Today is Day 10 of our No Shave Yoga Event. We are a third of the way through the month and we are also a third of the way toward achieving our fundraising goal as a team this month. Thank you to everyone who has donated thus far. With your help we are moving closer to achieving our goal to raise funds for those who are in need and help raise awareness of the positive benefits yoga can have within the community. Please help us achieve our goal by donating to our team page at https://www.no-shave.org/team/yogabeardsunite. When you post on social media please tag us to show your support and share your story to help us in our endeavor. Together we can make a difference! @adampolhemusyoga @brianmilleryoga @davidmiliotis @gregnardi @juankgalan @nativeyoga @willduprey

Mysore, Kirtan and Friends

Today is one of those days that I can’t help but share my excitement about. I set the alarm for 4am and made my way from home to the shala for an early morning practice. Upon returning to Florida several weeks ago from the 3rd series training with Tim out in Encinitas I have been feeling so inspired. Tim and the attendant trainees infused me with a sense of total of verve that that has motivated me to experiment with parts of 3rd I had not yet before. There is something about the series that is so completely physically challenging and yet altogether invigorating. Also, It is really fun to experiment when I am on my own or just a few friends practicing nearby knowing that there is no judgement based on performance capabilities.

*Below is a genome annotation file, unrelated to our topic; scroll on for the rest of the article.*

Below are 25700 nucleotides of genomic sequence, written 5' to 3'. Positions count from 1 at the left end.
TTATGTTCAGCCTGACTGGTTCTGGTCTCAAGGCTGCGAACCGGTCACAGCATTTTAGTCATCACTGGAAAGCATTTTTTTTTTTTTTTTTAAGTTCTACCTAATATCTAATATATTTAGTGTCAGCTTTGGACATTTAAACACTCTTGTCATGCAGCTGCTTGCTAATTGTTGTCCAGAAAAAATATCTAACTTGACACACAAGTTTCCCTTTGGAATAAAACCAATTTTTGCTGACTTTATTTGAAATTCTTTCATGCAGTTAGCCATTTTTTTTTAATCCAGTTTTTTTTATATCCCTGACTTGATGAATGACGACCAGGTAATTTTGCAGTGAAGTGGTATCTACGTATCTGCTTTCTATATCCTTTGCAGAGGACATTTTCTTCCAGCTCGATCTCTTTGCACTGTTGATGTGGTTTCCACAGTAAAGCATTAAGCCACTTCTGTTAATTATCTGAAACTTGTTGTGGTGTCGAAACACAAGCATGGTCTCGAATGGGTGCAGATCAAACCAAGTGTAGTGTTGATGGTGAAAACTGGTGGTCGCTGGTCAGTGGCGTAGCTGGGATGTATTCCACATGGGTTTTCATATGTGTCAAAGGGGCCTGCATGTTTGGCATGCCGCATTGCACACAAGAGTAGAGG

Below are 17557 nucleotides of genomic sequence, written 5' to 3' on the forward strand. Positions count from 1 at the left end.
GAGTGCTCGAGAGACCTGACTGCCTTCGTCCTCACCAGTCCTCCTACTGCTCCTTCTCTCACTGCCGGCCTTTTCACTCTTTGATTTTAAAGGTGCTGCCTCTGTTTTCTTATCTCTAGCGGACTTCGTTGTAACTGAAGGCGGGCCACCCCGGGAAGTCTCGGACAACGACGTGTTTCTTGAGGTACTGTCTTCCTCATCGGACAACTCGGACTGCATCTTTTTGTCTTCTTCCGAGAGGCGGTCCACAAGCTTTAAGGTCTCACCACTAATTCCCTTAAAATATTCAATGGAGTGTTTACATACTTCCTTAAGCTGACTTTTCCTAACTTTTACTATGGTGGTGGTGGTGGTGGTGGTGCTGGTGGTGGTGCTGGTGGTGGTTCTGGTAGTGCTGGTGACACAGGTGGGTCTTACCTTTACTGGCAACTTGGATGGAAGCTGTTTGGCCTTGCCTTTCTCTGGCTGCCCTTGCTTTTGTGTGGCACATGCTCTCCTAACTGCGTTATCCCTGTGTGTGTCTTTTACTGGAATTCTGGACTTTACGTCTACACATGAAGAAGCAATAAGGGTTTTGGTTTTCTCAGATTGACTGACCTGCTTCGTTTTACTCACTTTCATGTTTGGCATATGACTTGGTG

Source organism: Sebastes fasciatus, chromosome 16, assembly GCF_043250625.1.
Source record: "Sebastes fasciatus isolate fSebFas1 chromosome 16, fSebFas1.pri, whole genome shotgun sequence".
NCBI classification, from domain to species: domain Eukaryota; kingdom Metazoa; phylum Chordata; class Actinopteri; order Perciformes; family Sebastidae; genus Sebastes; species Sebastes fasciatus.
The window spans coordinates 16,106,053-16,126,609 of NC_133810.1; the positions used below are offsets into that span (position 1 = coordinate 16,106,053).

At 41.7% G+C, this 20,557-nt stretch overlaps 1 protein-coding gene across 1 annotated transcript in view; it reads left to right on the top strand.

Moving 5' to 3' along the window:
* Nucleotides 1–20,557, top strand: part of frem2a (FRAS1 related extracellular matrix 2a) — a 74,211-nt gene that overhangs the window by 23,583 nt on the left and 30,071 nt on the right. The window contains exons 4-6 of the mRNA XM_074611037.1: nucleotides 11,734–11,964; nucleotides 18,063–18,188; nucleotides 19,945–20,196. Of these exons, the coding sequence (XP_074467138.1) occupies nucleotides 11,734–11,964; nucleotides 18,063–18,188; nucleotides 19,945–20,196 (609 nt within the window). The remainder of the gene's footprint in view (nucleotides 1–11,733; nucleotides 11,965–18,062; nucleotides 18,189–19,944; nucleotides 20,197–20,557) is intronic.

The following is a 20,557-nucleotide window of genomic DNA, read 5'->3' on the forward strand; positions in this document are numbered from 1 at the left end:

I was winding things down with the shoulder stand sequence and while balled up in Pindasana (a shoulder stand with the legs in lotus folded down against the chest and the arms wrapped around so that we mimic the fetus in the head down position) our good friend and student Carole came in for a surprise visit. She hit a couple of the wrong switches and the whole room lit up with fluorescent lighting and we had a good laugh at the grand entry. Carole started practicing with us 9 years ago here and we would both get to the shala very early in the morning and practice together regularly since then. She has moved up the D.C. area and I have missed her energy so much. It is really great to develop a friendship through repeated years of practicing silently next to someone. You really get to know the person and you develop a bond that goes beyond words. It felt like my morning started off with the right combination of positive vibes to help me find that zest that comes with stoked practice.